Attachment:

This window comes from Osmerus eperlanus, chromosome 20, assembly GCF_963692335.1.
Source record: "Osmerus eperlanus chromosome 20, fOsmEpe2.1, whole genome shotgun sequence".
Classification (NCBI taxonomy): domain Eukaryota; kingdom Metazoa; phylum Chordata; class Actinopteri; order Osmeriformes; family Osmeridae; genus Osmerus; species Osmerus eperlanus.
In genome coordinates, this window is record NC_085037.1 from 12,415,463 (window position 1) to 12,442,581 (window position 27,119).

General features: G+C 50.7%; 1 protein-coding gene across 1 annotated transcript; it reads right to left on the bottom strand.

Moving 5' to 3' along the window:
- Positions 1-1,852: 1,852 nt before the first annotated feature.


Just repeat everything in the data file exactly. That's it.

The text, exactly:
This window comes from Osmerus eperlanus, chromosome 20, assembly GCF_963692335.1.
Source record: "Osmerus eperlanus chromosome 20, fOsmEpe2.1, whole genome shotgun sequence".
Classification (NCBI taxonomy): domain Eukaryota; kingdom Metazoa; phylum Chordata; class Actinopteri; order Osmeriformes; family Osmeridae; genus Osmerus; species Osmerus eperlanus.
In genome coordinates, this window is record NC_085037.1 from 12,415,463 (window position 1) to 12,442,581 (window position 27,119).

General features: G+C 50.7%; 1 protein-coding gene across 1 annotated transcript; it reads right to left on the bottom strand.

Moving 5' to 3' along the window:
- Positions 1-1,852: 1,852 nt before the first annotated feature.